Friday, February 29, 2008

Mercer Island Survey Results

The City of Mercer Island commissioned a study of 400 registered voters in late January, and the results are now posted on the city web site.  Some top level findings from the executive summary:

  • Island voters continue to be in a positive mood (65% Right Direction), and their relationship with City government remains strong.
  • Continuing a trend seen in 2006, transportation, traffic, overcrowding, and overdevelopment top the list of the most important problems. The negative rating for promoting traffic safety increased 12 percentage points in 2008.
  • Favorable ratings for the City Council remain solid (58%), and a majority give the City positive
    ratings for their responsible use of tax dollars (56%). The City continues to significantly outperform King County on both of these measures.
  • Voter priorities have remained constant over the past four years, with ensuring prompt fire/medical aid response times and preventing crime at the top of the list. Protecting the environment, a new item this year, ranks third, just above maintaining streets and promoting traffic safety.
  • The City receives strong positive ratings for almost all services tested (at least 62% positive). Only preparing for a natural disaster falls short of a majority positive rating.
  • A majority (58%) of voters say they are prepared to go without power or water for a week. Renters feel less prepared than homeowners, voters under 50 feel less prepared than those over 50, and homes with children feel less prepared than those without children.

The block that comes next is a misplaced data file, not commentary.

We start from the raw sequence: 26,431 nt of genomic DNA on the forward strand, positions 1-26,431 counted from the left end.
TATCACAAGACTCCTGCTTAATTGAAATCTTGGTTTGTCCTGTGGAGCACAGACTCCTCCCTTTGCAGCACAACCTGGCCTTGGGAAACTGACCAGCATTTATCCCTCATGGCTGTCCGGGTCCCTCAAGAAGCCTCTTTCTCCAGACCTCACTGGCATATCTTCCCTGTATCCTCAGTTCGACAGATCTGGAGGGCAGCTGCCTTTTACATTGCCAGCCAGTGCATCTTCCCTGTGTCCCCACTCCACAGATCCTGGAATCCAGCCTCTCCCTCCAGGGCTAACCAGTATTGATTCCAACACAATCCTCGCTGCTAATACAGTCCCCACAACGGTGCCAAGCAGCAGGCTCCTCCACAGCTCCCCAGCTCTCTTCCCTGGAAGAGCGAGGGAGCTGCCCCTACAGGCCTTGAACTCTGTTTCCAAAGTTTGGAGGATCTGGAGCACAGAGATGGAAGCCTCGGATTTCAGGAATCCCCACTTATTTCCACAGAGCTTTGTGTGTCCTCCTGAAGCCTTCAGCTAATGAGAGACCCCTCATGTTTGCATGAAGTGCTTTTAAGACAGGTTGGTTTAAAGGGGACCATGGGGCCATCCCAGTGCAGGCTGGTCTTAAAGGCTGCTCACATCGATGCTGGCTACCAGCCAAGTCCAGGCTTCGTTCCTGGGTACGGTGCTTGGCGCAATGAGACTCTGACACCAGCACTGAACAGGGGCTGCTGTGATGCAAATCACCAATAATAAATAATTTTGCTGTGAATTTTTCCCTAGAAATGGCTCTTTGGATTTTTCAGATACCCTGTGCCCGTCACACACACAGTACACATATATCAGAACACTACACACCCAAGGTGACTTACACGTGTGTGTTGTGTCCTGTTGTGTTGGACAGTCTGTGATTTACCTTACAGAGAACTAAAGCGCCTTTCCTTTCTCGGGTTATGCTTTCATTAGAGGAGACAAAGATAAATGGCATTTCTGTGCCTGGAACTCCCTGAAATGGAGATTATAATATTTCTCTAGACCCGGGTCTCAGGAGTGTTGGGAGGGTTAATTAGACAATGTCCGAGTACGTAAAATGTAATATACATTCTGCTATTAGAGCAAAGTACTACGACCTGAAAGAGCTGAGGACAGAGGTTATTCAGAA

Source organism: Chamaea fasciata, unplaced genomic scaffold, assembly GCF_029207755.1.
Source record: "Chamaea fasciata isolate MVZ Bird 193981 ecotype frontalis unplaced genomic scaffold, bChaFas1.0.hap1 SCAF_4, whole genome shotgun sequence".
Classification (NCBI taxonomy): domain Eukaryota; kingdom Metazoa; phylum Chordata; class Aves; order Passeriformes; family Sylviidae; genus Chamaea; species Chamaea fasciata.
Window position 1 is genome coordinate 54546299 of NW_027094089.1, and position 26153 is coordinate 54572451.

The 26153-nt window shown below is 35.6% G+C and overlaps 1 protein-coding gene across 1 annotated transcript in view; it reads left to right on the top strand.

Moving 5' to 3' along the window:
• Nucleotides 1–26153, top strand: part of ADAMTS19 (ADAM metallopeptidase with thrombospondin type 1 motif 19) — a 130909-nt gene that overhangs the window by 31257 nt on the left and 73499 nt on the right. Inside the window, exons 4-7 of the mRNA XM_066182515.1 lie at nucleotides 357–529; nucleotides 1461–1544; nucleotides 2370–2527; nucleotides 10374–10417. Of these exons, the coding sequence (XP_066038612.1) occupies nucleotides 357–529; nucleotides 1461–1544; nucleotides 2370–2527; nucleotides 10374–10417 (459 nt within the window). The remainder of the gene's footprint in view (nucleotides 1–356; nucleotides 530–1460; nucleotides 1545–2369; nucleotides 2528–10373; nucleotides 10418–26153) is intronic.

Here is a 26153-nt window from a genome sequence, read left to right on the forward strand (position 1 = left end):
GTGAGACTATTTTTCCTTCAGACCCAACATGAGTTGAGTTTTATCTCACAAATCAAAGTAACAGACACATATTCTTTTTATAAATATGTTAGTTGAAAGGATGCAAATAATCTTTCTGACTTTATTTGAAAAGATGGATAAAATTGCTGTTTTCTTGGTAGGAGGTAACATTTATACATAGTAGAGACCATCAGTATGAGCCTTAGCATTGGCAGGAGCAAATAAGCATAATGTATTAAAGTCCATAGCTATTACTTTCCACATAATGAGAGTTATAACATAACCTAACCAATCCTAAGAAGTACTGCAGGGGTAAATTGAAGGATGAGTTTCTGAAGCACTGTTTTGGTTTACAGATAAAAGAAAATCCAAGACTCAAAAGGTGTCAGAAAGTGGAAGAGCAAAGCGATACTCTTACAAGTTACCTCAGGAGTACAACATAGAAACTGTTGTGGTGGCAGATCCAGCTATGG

• An overwhelming percentage (86%) feel safe walking alone in their neighborhood or the town
  • While a strong majority of voters are satisfied with the appearance and condition of the town center (71%) a smaller majority are satisfied with the shopping and dining options there (58%).

A few other tidbits I noted:

  • While 56% of residents think Mercer Island is using tax money responsibly, only 28% think the same of King County.
  • I worry that "only" 86% of people feel safe walking alone (is crime really a concern for the others?) but when I re-read the question again I think the "unsafe" part could include fear of getting hit by a car.  Which if you've ever walked Island Crest at night, you'll understand.

And my favorite part of the survey, the last question, asked where people get their information regarding issues.  About half say the Mercer Island Reporter, followed a distant second by Seattle Times and "word of mouth".  There were a bunch of other choices on there, but a full 6% said "Other".   What could that possibly be?  Oh wait, maybe they meant "Some stupid idiot's Richard Sprague's blog"!  Ha!

How CAFE standards hurt the environment

I never understood the argument for CAFÉ (Corporate Average Fuel Economy), the law that forces auto manufacturers to increase the miles per gallon fuel efficiency of their cars. How could it possibly be a good thing to force -- by a top-down Soviet-style mandate -- which cars can and cannot be produced?  People make a zillion tradeoffs when deciding which car to buy -- safety, size, convenience, prestige, economy -- so why not let the manufacturers make the same set of tradeoffs?  Interfering in that process is a sure way to invite unintended consequences.

Don't get me wrong: I obviously think that saving gas is a good thing (heck, I drive a Prius!) But if we think gasoline consumption is too high, there are far better ways to discourage consumption, such as raising the tax on gas, or for that matter, the tax on gas guzzling vehicles.  Or, as the Seattle Times writes today, put tolls on our roads and bridges.

But here's the best reason of all for dumping the CAFÉ: it hurts the environment.  A study by Andrew Kleit, from Pennsylvania State University shows why:

Because the pollution from a car is a direct function of the number of miles it is driven, and people in more fuel-efficient vehicles drive more, the net result from an increase in cafe standards is an increase in automobile pollutants.

If you think about it, this is just common sense.   All other things being equal, you will drive more if your car costs less to drive.  I find this happening all the time myself: because my car gets 44+mpg, I don't think twice about taking trips that I might avoid if I were worried about gas prices.